The FDA paved the way for the use of software that uses CT data to calculate fractional flow reserve (FFR) to diagnose coronary artery disease.
Using its de novo premarket review pathway, the agency cleared the way for the HeartFlow FFR-CT software, which will allow cardiologists to noninvasively assess blood flow in the coronary arteries. Physicians can send CT scan data electronically to HeartFlow, where analysts then create 3D computer models of sections of the patient’s heart and perform blood-flow simulatations to estimate FFR values. The results are displayed as color images of the patient’s heart and sent back to the ordering physician.
“This noninvasive method is an additional tool for clinicians who are considering the risks and benefits of invasive coronary procedures,” William Maisel, MD, MPH, deputy director for science and chief scientist in the FDA’s Center for Devices and Radiological Health, said in a statement.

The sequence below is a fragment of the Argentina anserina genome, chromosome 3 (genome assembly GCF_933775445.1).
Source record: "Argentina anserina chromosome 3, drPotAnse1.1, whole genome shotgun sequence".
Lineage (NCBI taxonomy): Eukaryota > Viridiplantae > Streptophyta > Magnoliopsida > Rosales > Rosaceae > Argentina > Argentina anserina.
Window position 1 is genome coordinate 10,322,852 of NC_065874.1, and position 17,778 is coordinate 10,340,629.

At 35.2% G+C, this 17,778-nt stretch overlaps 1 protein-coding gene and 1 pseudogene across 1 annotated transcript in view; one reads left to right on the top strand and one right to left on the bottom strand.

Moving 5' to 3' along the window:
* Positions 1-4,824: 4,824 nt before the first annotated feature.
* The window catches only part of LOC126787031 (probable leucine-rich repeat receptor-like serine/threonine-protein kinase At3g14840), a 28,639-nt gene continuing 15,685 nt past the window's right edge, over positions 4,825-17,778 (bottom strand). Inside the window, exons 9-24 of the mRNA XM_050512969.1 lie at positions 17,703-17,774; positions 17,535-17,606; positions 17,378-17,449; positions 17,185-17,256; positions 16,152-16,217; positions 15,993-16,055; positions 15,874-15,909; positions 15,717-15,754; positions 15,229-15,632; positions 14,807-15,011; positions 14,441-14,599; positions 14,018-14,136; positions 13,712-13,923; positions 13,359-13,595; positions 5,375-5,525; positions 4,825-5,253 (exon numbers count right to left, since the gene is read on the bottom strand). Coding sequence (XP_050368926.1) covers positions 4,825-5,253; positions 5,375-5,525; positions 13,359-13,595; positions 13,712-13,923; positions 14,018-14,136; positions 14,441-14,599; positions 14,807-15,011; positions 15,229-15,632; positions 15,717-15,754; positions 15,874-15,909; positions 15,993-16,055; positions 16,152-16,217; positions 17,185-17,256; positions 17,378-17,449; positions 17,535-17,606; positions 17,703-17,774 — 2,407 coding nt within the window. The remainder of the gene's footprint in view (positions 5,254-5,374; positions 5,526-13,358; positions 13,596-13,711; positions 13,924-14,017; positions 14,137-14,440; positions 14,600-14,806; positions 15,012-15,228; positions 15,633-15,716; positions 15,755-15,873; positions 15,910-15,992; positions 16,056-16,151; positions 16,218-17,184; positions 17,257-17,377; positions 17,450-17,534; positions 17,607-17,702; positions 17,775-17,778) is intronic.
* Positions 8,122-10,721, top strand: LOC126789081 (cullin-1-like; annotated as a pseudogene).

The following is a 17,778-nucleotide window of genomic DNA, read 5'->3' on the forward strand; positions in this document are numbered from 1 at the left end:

Redwood City, Calif.-based HeartFlow submitted safety and effectiveness findings to the FDA under a regulatory pathway for low- to moderate-risk medical devices that are not substantially equivalent to an already legally marketed device. The filing included results comparing FFR-CT measurements to FFR and risk mitigation systems.